This almost left their backline constantly getting exposed to the opponents and lead to Middlesbrough being able to play an out through. Also, the wingers on either side could have been more disciplined as they constantly lacked the right amount of strictness with their position again saw the full-backs being found to deal with the wing-backs always this meant that by the time the full-back went forward and pressed the wing-back the ball would have already been played up the field to the player making a run in behind the defence. Middlesbrough could have used these opportunities well as they lacked the execution with their final ball on many occasions.
But again this was the issue with them when they were in a mid-block but when they played a high press, Bournemouth were really good in putting pressure and not allowing the Boro players to progress the ball. We can see that in the image below where they have put heavy pressure on the Boro CBs with their pressing that has them pinned back.
This man-man press by Bournemouth was successful in most instances where Middlesbrough’s only chance was to punt the ball away to clear it or aimlessly play a long ball forward. All the options around the ball and also the space around them were covered precisely by the Bournemouth players.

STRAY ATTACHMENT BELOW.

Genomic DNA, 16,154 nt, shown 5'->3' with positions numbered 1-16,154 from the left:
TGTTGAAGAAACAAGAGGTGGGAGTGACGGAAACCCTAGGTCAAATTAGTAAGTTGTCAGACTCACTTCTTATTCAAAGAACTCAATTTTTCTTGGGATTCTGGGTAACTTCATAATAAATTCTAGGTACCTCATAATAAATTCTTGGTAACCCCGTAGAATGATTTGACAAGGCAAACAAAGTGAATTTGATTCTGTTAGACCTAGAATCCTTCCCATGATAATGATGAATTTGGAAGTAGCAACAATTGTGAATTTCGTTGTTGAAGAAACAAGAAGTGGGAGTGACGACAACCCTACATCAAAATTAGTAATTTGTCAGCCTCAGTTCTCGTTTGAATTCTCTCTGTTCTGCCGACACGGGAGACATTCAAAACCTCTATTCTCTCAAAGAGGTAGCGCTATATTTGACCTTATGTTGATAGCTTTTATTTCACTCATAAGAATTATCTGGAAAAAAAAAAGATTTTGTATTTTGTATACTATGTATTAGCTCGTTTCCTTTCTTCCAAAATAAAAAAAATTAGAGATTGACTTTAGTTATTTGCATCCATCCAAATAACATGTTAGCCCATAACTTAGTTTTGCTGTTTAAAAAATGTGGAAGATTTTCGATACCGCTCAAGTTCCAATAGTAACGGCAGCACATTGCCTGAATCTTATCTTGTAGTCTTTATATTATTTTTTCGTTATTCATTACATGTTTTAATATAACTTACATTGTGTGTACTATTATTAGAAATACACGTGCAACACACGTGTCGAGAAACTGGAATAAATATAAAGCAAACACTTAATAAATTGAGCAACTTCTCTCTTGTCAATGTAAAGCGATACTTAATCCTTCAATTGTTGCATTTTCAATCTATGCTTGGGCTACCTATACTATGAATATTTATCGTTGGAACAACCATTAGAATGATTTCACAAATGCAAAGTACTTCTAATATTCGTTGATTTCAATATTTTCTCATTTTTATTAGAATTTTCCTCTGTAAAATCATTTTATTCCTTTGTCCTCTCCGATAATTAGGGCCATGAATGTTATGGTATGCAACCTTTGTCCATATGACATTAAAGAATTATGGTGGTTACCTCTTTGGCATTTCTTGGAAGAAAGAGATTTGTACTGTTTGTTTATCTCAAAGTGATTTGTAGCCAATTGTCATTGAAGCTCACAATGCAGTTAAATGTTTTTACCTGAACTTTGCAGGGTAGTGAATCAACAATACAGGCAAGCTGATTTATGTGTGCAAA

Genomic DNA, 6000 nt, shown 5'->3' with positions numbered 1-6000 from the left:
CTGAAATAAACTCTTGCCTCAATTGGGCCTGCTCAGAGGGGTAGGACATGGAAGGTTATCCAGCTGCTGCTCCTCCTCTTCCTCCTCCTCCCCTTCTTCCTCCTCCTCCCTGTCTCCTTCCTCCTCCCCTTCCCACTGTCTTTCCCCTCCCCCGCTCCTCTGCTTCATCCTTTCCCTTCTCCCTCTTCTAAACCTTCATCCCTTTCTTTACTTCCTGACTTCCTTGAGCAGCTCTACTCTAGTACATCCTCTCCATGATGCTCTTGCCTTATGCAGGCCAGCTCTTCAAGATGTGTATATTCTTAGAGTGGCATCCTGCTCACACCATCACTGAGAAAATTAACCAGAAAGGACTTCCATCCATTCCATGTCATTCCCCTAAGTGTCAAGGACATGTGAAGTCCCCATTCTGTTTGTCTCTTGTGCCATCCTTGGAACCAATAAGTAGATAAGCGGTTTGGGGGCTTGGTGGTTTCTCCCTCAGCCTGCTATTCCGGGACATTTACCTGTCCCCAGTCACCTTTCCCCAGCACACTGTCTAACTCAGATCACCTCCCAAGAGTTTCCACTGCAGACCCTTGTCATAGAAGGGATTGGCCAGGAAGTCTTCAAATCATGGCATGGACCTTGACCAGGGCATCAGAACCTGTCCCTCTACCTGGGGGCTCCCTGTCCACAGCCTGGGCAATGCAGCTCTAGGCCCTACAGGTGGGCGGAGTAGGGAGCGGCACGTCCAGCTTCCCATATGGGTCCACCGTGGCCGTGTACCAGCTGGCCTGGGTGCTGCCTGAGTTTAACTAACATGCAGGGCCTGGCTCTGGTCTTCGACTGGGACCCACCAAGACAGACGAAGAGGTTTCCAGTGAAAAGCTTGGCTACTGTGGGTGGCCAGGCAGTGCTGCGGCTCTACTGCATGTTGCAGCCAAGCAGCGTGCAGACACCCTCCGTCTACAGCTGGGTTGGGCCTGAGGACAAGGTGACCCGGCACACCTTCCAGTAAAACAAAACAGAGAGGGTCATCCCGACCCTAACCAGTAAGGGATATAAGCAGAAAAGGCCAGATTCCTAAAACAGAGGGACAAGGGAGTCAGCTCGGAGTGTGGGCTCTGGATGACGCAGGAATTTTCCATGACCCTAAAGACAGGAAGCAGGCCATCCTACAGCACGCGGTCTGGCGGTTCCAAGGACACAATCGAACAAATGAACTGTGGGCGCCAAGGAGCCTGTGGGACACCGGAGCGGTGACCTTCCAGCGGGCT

They also deployed specific pressing traps where they would have their players close to those Middlesbrough players that were around the ball while keeping a certain amount of distance from the others who are far away from it but in touching distance when the ball is being played to them. This was specifically done to trick the ball holding player to play to him and the nearest Bournemouth player would press him and look to win the ball back.
After the 60th minute mark, both the teams were pretty much content with a draw and were more focused on not wanting to lose the game. This was pretty much seen in statistics as well where the possession was 51-49 for Bournemouth and Middlesbrough respectively and both had just 2 shots on target. As things stand, Bournemouth are still favourites to follow Fulham after Nottingham Forrest’s loss to Luton Town into getting a direct promotion to the Premier League while Middlesbrough still have a shot of reaching the playoffs despite the draw.